Chinese boiler contracts: persistence pays off

20 August 1998

Manufacture of the boilers for Heze II and Liaocheng in China is expected to start in spring next year. This will be over four years since the contracts were awarded but nonetheless welcome work for Mitsui Babcock Energy's Renfrew works, the UK's last remaining large-scale boilermaking plant. It is also a valuable strengthening of the company's foothold in what is still seen as the world's largest potential power market – present slowdown notwithstanding. The Heze II and Liaocheng plants will burn low volatile anthracite – an abundant but difficult fuel for power generation.

The complexities of the financial engineering that can be entailed in an IPP (independent power producer) projects, particularly in the Far East, are well illustrated by the drawn-out saga of the boiler contracts for China's Heze II and Liaocheng power plants, which will constitute 60 per cent of the 3000 MWe Shandong power project – China's largest IPP facility.

The boiler contract and letter of award for Heze II (comprising two 300 MWe units) and Liaocheng (two 600 MWe units) was won back in January 1995 by Mitsui Babcock Energy Ltd (MBEL), then in consortium with Westinghouse. But ratification of the deal, with formal signing of finance and project documents, including the boiler supply contracts, did not happen until 1 May, 1998. More than three years of negotiation and financial planning were needed to get to this point, exceeding the average planned construction time for the units.

The Shandong project

Shandong Province in eastern China, overlooking the Korean peninsula and Japanese archipelago, has a population of about 87 million, but an installed capacity of only about 16 000 MWe. This means that on a per capita basis, it has around one-sixth the generating capacity of an industrialised country such as the UK (165 MWe/capita compared with 1000 MWe/capita). The projected economic growth rate of Shandong, however, which is at the forefront of the China's socio-economic transformation and to some extent spearheading China's emergence onto the world trade platform, is put at over 11 per cent per annum (the present level of GDP/capita is around $360 compared with $19 650 for the UK). It remains to be seen how these growth projections are affected by the current economic downturn being experienced in China as a whole.

The $2.2 billion Shandong IPP project, of which Heze II and Liaocheng will form a key part, is being developed by Shandong Zhonghua Power Company Ltd, the customer for the boilers and other plant components. The other stations of the Shandong project are Shiheng I (2x300 MWe), which is in operation, and Shiheng II (2x300 MWe), already in trial operation, awaiting handover.

The Shandong Zhonghua Power Company Ltd is a special purpose Sino-foreign joint venture company set up to address the problems of extensive power shortages in the province. Its members are

  • Shandong Electric Power Group Corporation 36.6%

  • Shandong International Trust and Investment Co 14.4%

  • China Energy Investment Co Ltd

    (wholly owned subsidiary of Hong Kong based China Light and Power Co Ltd) 29.4%

  • EDF International SA (owned by Electricit√© de France) 19.6%

    Overall, Chinese ownership amounts to 51 per cent and foreign interests to 49 per cent. Shandong Electric Power Group Corporation is the provincial power bureau, which has responsibility for power generation, transmission and distribution of electricity in Shandong Province. Its owner is the State Power Corporation of China. Shandong International Trust and Investment Co is the provincial investment company.

    The joint venture company assigned and delegated the rights for the boiler supply contracts to an unincorporated consortium formed of the same companies as the joint venture itself. This consortium is responsible for building the power stations at Heze and Liaocheng under an engineering, procurement and construction (EPC) contract from the joint venture.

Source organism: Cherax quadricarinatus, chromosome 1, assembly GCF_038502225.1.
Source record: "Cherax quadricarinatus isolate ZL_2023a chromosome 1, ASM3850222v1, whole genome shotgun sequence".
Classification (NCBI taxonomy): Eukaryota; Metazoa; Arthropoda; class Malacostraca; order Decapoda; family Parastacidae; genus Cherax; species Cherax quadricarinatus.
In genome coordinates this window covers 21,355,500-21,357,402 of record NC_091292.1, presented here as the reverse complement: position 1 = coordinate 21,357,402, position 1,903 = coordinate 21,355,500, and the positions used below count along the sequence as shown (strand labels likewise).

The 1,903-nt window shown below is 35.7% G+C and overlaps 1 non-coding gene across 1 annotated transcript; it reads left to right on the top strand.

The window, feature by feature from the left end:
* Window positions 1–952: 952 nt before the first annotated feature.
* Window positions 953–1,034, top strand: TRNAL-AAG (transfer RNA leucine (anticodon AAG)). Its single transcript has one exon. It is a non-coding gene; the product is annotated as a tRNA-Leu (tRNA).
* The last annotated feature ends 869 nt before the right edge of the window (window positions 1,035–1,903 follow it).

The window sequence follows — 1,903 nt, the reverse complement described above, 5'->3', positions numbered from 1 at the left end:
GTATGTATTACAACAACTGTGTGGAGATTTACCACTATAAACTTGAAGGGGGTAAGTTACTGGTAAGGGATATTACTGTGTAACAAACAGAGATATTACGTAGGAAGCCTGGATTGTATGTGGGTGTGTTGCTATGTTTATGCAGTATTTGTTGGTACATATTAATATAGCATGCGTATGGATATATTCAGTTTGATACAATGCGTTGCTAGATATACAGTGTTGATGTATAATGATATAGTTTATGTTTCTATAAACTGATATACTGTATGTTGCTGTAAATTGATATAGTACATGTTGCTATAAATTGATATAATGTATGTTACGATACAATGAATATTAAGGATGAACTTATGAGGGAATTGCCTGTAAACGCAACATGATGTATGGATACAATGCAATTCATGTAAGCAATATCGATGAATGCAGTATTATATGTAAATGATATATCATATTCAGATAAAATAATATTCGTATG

This complicated structure was required by the offshore financing arrangements to ensure satisfactory completion guarantees by a single EPC consortium.

    The lead role within the consortium is being taken by Shandong Electric Power Group Corporation, which is also responsible for the construction of the stations.

    Tender history

    The key events leading to the final signing of the boiler supply contracts can be summarised as follows:


  • 8 September - receipt of the enquiry from the sponsors (later becoming the joint venture company)

  • 24 October - submission of a bid by Mitsui Babcock in consortium with Westinghouse Electric Corporation for the power island on both stations.


  • 12 January - Mitsui Babcock/Westinghouse consortium wins against international competition and receives letters of award. Elation: MBEL "thought they would get much needed work into their factory by the end of the year"


  • 7 June - extension of the letter of award to 15 January 1997. This lengthy delay was due to the problems associated with putting in place the limited recourse project finance and devising a satisfactory security package


  • 20 February - Westinghouse (who were to have supplied the turbines and generators) dismissed, much to their chagrin, due to US EXIM bank's unwillingness to finance the projects

  • 22 May - ECGD (the official UK export credit agency) confirmed that they would hold a concessionary interest rate until 1 May 1998

  • 27 July - Mitsui Babcock Energy Ltd rebids for 300/600 MWe boiler islands (the turbines to be supplied this time by Shanghai Turbine Works and the generators by Shanghai Turbine Generator Works, both working in joint venture with Westinghouse). Bid accepted by Shandong Zhonghua Power Company


  • 1 May - formal signing of the finance and project documents including the boiler supply contract, which is worth $300 million (excluding finance charges, etc).

    Finance and project strategy

    The finance for the Heze II and Liaocheng projects, which is supported by ECGD and commercial loans, is structured on a "limited recourse" basis, under which loan repayments will be made from revenues generated by the sale of electricity from the completed power stations. There are no government guarantees and recourse is to the project itself not the government. This is the first time ECGD has supported a project in China on such a basis.